[Video] How Attorneys Can Benefit from Pediatric Case Reviews with Dr. James Li

We spoke with Dr. James Li, M.S., M.D., on our medical team about his work on pediatric cases, the types of cases he usually works on, how he evaluates pediatric cases for his clients, and why Case Clinics are so important.

Expert Institute

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— Updated on June 15, 2022

Wondering if your medical malpractice case has merit? Ensure you take on the most valuable cases and get a competitive edge in the courtroom with Case Clinics from Expert Institute. Our team of 55+ physicians covering 30 different specialties can screen your cases for merit, review tedious medical files, identify strengths and weaknesses in the facts, and help you develop winning trial strategies—all without formally retaining an expert for your case. We discuss with Dr. James Li, M.S., M.D., about his work on pediatric cases, the cases he usually works on, the importance of Case Clinics, and more.

Video Chapters

00:00 Introduction

01:07 What made you decide to pursue pediatrics?

02:48 What do you do at Expert Institute?

03:57 What is a Case Clinic?

06:16 What do attorneys find most valuable in the Case Clinic process?

08:01 What kinds of cases do you work on?

11:23 What is a memorable case you’ve worked on?

15:01 What should an attorney look for when evaluating NEC or Baby Formula cases?

17:30 Why is it valuable for attorneys to have a pediatrician review their case?


Find the full transcript of his interview below:


My name is Dr. James Li. I am a doctor in pediatrics. I grew up in California. I lived in the San Francisco Bay Area for the majority of my life [and] I went to the University of California, Berkeley for my undergraduate degree. Then, about halfway through, I decided, instead of pursuing a career in scientific research in bench research, I decided that it might be a little bit better if I was around people more often. So I decided to go off to medical school instead. In preparation for going to medical school, I obtained a Masters of Science in Physiology and Biochemistry at the University of Cincinnati. Then I went off to Miami to Florida International University for medical school. I did my residency up in Massachusetts for pediatrics.

What made you decide to pursue pediatrics?

It’s a number of things. Prior to going off to medical school, I worked as a teacher for a couple of years. I was a fourth and fifth-grade math and science teacher actually. It was there that I really discovered that I enjoyed working with children. There’s just something about children and the way their faces light up when you’re teaching a new concept—that really appealed to me.

When I was off in medical school and studying, that kind of got placed on the shelf a little bit, but one of the things they have you do in medical school as a third year and fourth year medical student is you rotate through your various core rotations, so internal medicine, surgery, and whatnot. And I was actually getting a little bit worried and anxious over the fact that I wasn’t finding anything that really just gelled with me. I could see myself doing some of the sub specialties, but it just really wasn’t fully fitting well until on the back half of my rotations, I rotated through pediatrics. And within about two days, I realized these people are my people, the people I’m working with, the people that I’m treating, these are my people. And that’s where that love of working with children was rediscovered, essentially. And so that’s how I was inspired to go into pediatrics.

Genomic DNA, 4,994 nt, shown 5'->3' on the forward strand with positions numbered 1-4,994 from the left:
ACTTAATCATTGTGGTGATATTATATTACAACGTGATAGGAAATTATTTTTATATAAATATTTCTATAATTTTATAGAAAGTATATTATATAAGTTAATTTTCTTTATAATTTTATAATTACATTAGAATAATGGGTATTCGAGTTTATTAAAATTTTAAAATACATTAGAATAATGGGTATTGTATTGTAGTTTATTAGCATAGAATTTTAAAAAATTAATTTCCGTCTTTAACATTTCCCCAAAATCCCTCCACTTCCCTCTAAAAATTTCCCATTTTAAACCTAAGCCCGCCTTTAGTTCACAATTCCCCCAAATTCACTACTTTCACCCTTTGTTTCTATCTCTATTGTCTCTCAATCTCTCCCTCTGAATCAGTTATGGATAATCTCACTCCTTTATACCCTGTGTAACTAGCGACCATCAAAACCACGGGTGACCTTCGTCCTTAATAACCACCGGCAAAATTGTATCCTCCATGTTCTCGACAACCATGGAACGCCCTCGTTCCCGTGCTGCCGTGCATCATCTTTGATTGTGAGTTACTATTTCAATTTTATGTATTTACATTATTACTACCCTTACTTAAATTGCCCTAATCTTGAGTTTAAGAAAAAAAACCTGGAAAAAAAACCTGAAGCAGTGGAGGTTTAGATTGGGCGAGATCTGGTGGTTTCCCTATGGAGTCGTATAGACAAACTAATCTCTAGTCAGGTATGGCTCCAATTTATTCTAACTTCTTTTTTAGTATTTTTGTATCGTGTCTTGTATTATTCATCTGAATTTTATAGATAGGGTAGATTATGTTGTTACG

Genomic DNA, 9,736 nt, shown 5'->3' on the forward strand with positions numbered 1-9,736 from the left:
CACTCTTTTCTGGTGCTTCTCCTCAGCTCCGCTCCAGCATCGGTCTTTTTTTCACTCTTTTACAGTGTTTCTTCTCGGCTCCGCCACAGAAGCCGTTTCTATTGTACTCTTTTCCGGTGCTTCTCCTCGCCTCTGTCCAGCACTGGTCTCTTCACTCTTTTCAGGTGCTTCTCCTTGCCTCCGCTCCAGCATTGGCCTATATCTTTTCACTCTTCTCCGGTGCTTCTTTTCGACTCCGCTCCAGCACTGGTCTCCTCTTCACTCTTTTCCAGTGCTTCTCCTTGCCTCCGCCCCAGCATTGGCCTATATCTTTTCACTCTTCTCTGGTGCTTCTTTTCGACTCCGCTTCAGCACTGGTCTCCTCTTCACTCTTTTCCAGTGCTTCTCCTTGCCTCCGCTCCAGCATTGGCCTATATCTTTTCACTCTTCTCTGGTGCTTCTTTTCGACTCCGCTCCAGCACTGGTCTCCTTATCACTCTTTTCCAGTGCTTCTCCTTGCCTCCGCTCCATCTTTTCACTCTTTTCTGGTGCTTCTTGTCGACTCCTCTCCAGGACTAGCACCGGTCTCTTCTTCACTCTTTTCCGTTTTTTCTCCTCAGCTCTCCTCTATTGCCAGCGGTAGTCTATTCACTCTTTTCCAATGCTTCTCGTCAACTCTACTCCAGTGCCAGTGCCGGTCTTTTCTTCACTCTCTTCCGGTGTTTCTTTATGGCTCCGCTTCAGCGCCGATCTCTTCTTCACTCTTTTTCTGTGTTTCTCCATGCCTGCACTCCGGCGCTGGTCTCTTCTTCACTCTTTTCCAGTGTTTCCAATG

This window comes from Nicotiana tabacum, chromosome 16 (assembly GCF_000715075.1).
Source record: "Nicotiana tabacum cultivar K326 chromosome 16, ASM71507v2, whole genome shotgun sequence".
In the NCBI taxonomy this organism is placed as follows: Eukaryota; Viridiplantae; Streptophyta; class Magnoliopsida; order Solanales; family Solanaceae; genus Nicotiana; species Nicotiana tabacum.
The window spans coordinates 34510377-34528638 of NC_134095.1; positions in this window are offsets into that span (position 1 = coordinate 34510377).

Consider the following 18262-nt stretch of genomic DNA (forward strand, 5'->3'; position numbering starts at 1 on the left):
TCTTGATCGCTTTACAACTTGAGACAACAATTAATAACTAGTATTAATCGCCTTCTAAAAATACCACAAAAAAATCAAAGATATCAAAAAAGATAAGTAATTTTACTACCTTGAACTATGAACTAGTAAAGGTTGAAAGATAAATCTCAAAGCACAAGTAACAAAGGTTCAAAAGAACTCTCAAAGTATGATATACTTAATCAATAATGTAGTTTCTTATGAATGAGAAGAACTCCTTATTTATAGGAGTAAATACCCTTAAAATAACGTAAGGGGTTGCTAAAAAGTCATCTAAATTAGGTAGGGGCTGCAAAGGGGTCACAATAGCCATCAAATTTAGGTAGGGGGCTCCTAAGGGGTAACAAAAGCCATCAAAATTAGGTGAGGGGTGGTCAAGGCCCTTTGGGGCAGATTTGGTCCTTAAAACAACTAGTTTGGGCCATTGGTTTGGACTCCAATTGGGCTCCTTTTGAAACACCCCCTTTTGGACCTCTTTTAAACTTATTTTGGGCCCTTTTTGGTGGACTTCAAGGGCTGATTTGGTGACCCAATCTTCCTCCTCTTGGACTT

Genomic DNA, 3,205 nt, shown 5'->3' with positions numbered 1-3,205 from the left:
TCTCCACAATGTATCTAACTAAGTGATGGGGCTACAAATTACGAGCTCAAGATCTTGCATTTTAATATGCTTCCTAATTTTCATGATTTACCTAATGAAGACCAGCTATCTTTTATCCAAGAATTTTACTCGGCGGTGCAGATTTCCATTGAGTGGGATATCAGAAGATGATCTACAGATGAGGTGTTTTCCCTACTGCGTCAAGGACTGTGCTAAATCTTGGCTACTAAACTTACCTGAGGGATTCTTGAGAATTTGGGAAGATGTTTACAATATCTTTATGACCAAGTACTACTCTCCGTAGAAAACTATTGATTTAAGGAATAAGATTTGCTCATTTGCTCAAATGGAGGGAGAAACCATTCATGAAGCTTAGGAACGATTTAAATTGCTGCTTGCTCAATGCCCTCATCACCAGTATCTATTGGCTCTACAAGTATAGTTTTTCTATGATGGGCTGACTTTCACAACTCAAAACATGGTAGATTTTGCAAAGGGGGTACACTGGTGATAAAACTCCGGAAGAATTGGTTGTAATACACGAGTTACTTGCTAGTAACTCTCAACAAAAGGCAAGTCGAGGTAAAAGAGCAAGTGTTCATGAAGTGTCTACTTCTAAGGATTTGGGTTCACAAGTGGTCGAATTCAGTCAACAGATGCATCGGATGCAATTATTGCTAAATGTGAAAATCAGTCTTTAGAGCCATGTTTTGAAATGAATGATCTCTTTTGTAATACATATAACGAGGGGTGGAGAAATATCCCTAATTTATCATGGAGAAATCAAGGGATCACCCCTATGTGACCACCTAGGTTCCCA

What do you do at Expert Institute?

These days, I do a little bit of everything. My roles include helping out with the intakes for our Expert Search process and our Expert Search team. My primary role is to function as a case reviewer for pediatric cases at Expert Institute. And so what a lot of attorneys will do is they’ll send me their pediatric cases for review. My day-to-day primarily revolves around reviewing these cases, taking my notes, coming to an idea as to what are both the medical and legal issues surrounding a particular case, then discussing them. Usually my discussions run about 30 minutes to an hour or so with various attorneys on these cases. And then somewhere in the middle, if I have time, I’m also helping out with the Expert Search process as well.

What is a Case Clinic?

A Case Clinic is what we call our case review product, where I’m taking in the medical records associated with the case. I also sometimes will speak with an attorney to get a better sense as to what are some of the issues that they’re looking at when they receive the case. And then I’m going through the records and I’m trying to see what happened. Now, being in pediatrics in medical malpractice, a lot of times these are cases where children have had poor outcomes. And a lot of times what I find in pediatrics, which is particularly unique, is getting the medical legal aspect of it is fine but what a lot of people run into is the parental need just for answers, to figure out what happened, what went wrong, or did anything go wrong? If nothing could have been done, that’s also an answer that a lot of people are looking for. And so a lot of times I’m going through the cases, I’m looking at medical records, and I’m making notes of what the disease was, and making notes of what are some things that various physicians are thinking at various points in this child’s care. And then at the end, I kind of sum it up, and I’m reviewing it through the lens of standard of care, causation, and damage issues. And then I prepare my notes. Eventually, we discuss, and we talk about what happened, we talk about whether or not this is the case. But my interest, more than anything else working in pediatrics, and you know, being around parents a lot. My interest is, regardless of whether it is or isn’t a case, I want to make sure that all attorneys are as familiar with the case as I am. And they feel as empowered as possible to fully discuss the case with the families, so that everybody is on the same page and we can come to a decent idea as to what to do next with the case.